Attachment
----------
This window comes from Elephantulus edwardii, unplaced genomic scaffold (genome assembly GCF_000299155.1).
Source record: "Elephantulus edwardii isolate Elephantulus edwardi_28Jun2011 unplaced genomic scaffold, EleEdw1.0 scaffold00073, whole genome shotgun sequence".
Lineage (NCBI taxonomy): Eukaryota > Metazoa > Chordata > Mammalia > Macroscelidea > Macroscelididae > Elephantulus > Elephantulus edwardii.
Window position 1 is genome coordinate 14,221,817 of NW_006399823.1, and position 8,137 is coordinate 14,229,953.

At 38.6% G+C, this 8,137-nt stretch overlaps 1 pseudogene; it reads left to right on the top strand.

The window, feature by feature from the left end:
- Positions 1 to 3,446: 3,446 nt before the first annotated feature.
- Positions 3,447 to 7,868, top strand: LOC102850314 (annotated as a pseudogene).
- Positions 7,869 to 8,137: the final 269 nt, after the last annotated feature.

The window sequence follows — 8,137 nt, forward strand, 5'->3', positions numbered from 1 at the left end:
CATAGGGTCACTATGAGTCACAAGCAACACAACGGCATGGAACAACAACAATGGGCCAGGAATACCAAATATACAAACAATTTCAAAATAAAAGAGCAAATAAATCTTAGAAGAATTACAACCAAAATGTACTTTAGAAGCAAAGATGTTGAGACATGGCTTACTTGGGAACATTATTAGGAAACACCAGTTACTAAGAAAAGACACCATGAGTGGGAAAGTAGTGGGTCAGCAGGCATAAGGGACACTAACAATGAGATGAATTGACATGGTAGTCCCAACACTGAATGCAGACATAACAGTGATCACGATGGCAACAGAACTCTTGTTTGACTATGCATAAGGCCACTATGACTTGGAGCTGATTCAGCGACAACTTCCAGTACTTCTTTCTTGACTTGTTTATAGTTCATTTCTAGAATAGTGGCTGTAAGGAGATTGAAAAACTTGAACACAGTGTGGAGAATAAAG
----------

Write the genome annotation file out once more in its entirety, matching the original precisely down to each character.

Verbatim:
This window comes from Elephantulus edwardii, unplaced genomic scaffold (genome assembly GCF_000299155.1).
Source record: "Elephantulus edwardii isolate Elephantulus edwardi_28Jun2011 unplaced genomic scaffold, EleEdw1.0 scaffold00073, whole genome shotgun sequence".
Lineage (NCBI taxonomy): Eukaryota > Metazoa > Chordata > Mammalia > Macroscelidea > Macroscelididae > Elephantulus > Elephantulus edwardii.
Window position 1 is genome coordinate 14,221,817 of NW_006399823.1, and position 8,137 is coordinate 14,229,953.

At 38.6% G+C, this 8,137-nt stretch overlaps 1 pseudogene; it reads left to right on the top strand.

The window, feature by feature from the left end:
- Positions 1 to 3,446: 3,446 nt before the first annotated feature.
- Positions 3,447 to 7,868, top strand: LOC102850314 (annotated as a pseudogene).
- Positions 7,869 to 8,137: the final 269 nt, after the last annotated feature.

The window sequence follows — 8,137 nt, forward strand, 5'->3', positions numbered from 1 at the left end:
CATAGGGTCACTATGAGTCACAAGCAACACAACGGCATGGAACAACAACAATGGGCCAGGAATACCAAATATACAAACAATTTCAAAATAAAAGAGCAAATAAATCTTAGAAGAATTACAACCAAAATGTACTTTAGAAGCAAAGATGTTGAGACATGGCTTACTTGGGAACATTATTAGGAAACACCAGTTACTAAGAAAAGACACCATGAGTGGGAAAGTAGTGGGTCAGCAGGCATAAGGGACACTAACAATGAGATGAATTGACATGGTAGTCCCAACACTGAATGCAGACATAACAGTGATCACGATGGCAACAGAACTCTTGTTTGACTATGCATAAGGCCACTATGACTTGGAGCTGATTCAGCGACAACTTCCAGTACTTCTTTCTTGACTTGTTTATAGTTCATTTCTAGAATAGTGGCTGTAAGGAGATTGAAAAACTTGAACACAGTGTGGAGAATAAAG